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Chretien, Katherine C., MD

doi: 10.1097/ACM.0000000000002478
Teaching and Learning Moments
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K.C. Chretien is associate dean for student affairs and professor of medicine, George Washington University School of Medicine and Health Sciences, and hospitalist physician, Washington DC Veterans Affairs Medical Center, Washington, DC; e-mail: kchretie@gwu.edu; Twitter: @motherinmed.

An Academic Medicine Podcast episode featuring this article is available through iTunes, the Apple Podcast app, and SoundCloud.

Author’s Note: The name and identifying information in this essay have been changed to protect the identity of the individuals described.

I walk into the room. She is sitting in a chair beside her husband. She looks up at me with tired eyes; I am another doctor she hasn’t seen before. He is sitting up in bed, wasting temples propped up on a pillow, eyes closed, breathing rapid. This man is dying. I look back at her.

“I’m Dr. Chretien. I’m the new head doctor. I’m taking over for Dr. Singh.”

She looks back at me blankly.

She wants me to know about his itching. He needs an antibiotic cream for the itchy skin on his abdomen. Some antibiotic cream would help stop the itching. “And he needs to eat more. I try to put the swab in his mouth, but he hasn’t been taking it like he used to. We need to get him to eat.”

I look back at this man, drifting away before our eyes, tachypneic, labored, probably encephalopathic. What does she know? I take a deep breath and try to explain.

I pause, letting the gravity of the situation sink in. Then, gently, taking my time, I ask, “How long have you been married?”

Without a beat, she says proudly, “57 years!” She tells me about their children, their grandchildren. She transforms into another woman at another time.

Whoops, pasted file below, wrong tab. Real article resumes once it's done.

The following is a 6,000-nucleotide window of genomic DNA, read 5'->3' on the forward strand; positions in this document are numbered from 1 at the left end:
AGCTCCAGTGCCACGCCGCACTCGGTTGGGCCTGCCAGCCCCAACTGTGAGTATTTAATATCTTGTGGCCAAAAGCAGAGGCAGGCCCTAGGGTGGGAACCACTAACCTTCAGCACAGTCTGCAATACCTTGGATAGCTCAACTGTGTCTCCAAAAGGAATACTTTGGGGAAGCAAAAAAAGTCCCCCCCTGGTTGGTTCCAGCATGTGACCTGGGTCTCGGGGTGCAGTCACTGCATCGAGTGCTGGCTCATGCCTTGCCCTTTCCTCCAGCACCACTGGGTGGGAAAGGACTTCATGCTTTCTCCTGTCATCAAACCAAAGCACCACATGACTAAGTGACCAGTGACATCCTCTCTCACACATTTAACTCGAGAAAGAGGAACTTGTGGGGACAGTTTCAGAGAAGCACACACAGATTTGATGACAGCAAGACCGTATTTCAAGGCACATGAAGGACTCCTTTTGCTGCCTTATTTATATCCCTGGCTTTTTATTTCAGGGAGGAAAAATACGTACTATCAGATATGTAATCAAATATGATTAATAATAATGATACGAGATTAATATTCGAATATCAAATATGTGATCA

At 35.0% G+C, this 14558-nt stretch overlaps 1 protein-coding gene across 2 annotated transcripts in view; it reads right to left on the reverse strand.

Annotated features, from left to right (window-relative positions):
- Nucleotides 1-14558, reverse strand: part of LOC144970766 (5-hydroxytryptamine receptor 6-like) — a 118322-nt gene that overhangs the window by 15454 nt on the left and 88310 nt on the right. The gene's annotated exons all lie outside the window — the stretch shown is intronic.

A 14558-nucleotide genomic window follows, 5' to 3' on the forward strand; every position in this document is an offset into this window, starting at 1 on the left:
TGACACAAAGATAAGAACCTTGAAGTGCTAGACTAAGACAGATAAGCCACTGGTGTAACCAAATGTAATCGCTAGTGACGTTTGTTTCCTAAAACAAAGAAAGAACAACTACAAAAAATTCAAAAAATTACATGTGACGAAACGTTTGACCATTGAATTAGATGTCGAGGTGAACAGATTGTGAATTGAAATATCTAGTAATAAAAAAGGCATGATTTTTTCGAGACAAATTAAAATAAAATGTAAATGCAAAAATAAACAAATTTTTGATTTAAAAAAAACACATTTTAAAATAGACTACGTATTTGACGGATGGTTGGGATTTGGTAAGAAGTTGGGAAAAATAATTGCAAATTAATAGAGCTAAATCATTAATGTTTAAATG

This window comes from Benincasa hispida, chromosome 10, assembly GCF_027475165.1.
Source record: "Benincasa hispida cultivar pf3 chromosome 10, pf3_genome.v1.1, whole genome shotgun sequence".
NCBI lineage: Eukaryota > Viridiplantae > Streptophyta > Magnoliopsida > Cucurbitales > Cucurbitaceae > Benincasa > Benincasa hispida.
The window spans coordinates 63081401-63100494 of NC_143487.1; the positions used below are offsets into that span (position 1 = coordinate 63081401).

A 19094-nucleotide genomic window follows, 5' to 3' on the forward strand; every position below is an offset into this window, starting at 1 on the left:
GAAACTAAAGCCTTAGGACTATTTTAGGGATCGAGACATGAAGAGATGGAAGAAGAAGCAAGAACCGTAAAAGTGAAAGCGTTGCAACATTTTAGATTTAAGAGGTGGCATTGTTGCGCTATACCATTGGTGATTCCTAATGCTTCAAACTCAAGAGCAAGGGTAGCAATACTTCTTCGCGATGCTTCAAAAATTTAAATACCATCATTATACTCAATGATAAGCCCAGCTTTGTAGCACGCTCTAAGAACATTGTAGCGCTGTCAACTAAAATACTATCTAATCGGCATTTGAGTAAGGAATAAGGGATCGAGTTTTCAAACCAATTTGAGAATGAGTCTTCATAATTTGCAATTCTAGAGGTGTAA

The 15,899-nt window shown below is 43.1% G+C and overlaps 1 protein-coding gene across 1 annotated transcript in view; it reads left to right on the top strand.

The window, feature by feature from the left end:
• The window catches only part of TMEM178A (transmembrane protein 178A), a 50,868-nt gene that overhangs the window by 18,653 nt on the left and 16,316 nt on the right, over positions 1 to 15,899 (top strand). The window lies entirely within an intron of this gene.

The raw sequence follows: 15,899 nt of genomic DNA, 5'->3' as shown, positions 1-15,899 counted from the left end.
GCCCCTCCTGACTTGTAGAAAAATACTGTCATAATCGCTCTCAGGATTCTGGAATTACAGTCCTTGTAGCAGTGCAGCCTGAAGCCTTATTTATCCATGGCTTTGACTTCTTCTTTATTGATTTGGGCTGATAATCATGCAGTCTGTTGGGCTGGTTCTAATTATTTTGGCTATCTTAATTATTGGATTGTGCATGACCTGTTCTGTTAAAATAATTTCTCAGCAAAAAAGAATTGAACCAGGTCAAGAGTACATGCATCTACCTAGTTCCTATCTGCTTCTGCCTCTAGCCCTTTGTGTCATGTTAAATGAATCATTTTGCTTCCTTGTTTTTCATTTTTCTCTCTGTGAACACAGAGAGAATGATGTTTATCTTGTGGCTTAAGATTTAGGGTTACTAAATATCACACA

I nod, smiling back. Quiet again. Wondering.

“Have they been here to see him?” I pause. “I think it’s time for any family that would like to come to come.” Quieter I add, “I don’t think there’s much time.”

Her chest heaves up and down as tears flow in that moment of realization. Time is running out. I hold back my own tears, imagining saying goodbye after 57 years. Here, like this.

She cries into her tissue. I reach out to hold his hand. “We will work hard to make sure he is comfortable, feels no pain, is not short of breath. I don’t think he’s feeling hunger right now.” She nods. “But the best thing is that you are here with him. He knows you’re here. He is very lucky to have you by his side.”

She smiles softly and takes his other hand.

I leave gently, gently. It is a good moment. I’m glad she knows.

Later that afternoon, the intern tells me he looks more short of breath. It is accelerating. He gets more medicine. Palliative Care is aware.

At home later, I hush my kids who are running about. Dinner is almost ready. “Mommy has a call from work!” I hear. I walk briskly upstairs to take the call in quiet. It is my resident. My patient has passed. With his wife and son at his bedside.

For my family, it is time for dinner. We say grace. My kids share details of their day. Occasionally, I stare off into space.

Some days in the hospital seem too full. Life and death and life. Tending to such deep human needs. It’s an honor to broker these moments, and it’s also a heaviness. After 15 years of clinical practice as an academic hospitalist, I have sharpened my skills of being a human—reading a room, interpreting nonverbal cues, identifying needs, treating suffering. But it’s always a bit jarring to step from my work world to my home world, sometimes just crossing into the other room or walking back down the stairs. After 15 years, I’m still trying to handle that transition with grace and to be as present at home as my work demands me to be every day in the hospital.

© 2019 by the Association of American Medical Colleges